Films: The Day He Arrives

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The Day He Arrives  {Book chon bang hyang}

The Day He Arrives
Book chon bang hyang

South Korea, 2011, 79 Minute Running Time
Genre/Subjects: Art/Filmmaking, Comedy, Drama, Korean
Programs: Contemporary World Cinema, Focus on a National Cinema: South Korea
Language: Korean English Subtitles

DIRECTOR: Hong Sang-soo
Producer: Kim Kyoung-hee
Editor: Hahm Sung-won
Screenwriter: Hong Sang-soo
Principal Cast: Yu Jun-sang, Kim Sang-jung, Song Sun-mi, Kim Bokyung

For the South Korean film director Hong Sang-soo, the most fascinating subject appears to be . . . the problems and comic excesses of South Korean film directors. In his last four or five films he's dealt with such stuff, and here his self-referring protagonist is a worried, over-the-hill director named Yoo Seongjun (Yu Jun-sang), who finds himself on the outside, teaching in provincial Daegu. But when he arrives in Seoul for a visit, we quickly learn that neither Yoo's vices nor his combative spirit are on hold, despite the alarming state of his career.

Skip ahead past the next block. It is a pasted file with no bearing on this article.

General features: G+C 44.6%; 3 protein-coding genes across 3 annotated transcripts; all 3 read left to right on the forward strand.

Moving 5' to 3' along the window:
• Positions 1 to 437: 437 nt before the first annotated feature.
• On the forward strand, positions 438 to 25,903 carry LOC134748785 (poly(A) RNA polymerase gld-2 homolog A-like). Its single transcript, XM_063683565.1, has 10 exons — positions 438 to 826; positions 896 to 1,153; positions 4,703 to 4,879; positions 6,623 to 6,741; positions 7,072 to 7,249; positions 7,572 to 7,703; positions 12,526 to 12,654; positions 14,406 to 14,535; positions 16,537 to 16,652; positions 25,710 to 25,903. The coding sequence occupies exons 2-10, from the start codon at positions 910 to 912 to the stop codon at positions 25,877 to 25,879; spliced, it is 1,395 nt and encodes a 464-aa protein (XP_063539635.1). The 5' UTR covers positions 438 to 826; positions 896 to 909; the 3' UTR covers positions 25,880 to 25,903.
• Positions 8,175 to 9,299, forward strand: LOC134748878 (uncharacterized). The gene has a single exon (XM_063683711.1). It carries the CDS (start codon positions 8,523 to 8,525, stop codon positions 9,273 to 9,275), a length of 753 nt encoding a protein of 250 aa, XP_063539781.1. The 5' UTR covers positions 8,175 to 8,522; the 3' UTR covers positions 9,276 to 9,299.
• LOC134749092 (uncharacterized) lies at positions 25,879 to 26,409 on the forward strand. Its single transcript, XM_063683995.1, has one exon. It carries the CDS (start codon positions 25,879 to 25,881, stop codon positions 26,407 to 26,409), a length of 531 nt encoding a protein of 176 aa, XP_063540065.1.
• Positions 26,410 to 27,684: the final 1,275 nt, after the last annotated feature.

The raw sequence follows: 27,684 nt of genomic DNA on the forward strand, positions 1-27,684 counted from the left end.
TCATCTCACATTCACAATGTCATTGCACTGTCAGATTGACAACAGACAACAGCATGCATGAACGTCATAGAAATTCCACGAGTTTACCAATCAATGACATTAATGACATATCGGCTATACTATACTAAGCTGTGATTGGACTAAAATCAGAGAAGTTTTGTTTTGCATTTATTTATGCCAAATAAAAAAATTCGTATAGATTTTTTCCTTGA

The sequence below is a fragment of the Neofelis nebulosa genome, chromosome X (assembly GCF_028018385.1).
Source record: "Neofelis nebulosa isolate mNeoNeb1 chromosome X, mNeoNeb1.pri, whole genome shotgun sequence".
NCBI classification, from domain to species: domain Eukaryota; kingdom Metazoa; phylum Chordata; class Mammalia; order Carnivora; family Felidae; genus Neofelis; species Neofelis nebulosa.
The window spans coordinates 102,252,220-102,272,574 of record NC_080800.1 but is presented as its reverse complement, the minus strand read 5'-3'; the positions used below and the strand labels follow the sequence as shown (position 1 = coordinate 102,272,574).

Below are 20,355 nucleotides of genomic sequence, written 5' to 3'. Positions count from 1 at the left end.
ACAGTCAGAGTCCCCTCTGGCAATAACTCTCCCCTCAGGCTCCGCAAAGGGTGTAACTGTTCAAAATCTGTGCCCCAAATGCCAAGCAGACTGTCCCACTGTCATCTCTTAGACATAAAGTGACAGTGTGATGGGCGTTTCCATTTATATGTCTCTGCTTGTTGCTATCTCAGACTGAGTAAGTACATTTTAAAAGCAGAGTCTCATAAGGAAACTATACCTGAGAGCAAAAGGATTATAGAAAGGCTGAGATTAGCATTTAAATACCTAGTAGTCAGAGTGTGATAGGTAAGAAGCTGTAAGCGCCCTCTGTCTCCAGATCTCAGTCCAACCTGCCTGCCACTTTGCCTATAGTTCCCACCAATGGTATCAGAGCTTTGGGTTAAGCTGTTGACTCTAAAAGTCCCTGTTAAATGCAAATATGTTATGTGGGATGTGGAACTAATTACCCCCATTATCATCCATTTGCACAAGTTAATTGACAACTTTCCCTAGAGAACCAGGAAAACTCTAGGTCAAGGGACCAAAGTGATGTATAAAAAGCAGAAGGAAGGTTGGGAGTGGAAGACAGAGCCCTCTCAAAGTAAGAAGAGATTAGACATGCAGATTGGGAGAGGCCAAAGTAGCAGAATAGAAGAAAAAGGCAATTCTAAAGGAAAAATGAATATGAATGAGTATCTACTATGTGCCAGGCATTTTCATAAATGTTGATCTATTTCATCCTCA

Like Norman Mailer at large in the wee hours, he starts a drunken brawl almost before we're into the rhythm of the film. He cajoles (and cries) his way into a former girlfriend's bedroom. He reconnects with old friends and undertakes a round of loud dinners and drinking bouts, making a new friend of a sympathetic film professor named Boram (Song Sun-mi) and putting his romantic moves on the beautiful owner of a bar called Novel. There, he also sits down to play the piano, if you can call it that. Yoo is to the pianistic art what a sumo wrestler is to ballet, but that doesn't deter him.

Hong is likely indulging in some playful self-mockery here even as he wrestles (à la 8 1/2) with the age-old existential issue of the Artist-in-Crisis. That the former girlfriend Yoo woos and the bar owner he covets are played by the same actress (Kim Bokyung) says something about the circular form of this striver's quest. As a matter of fact, he keeps running into the same people and going to the same places, as if trapped in a wheel: Bill Murray's TV weatherman in Groundhog Day has nothing on him—except, perhaps, the urge to perfect himself.

Sponsored by Asian Art Coordinating Council, Denver Chapter of the National Unification Advisory Council

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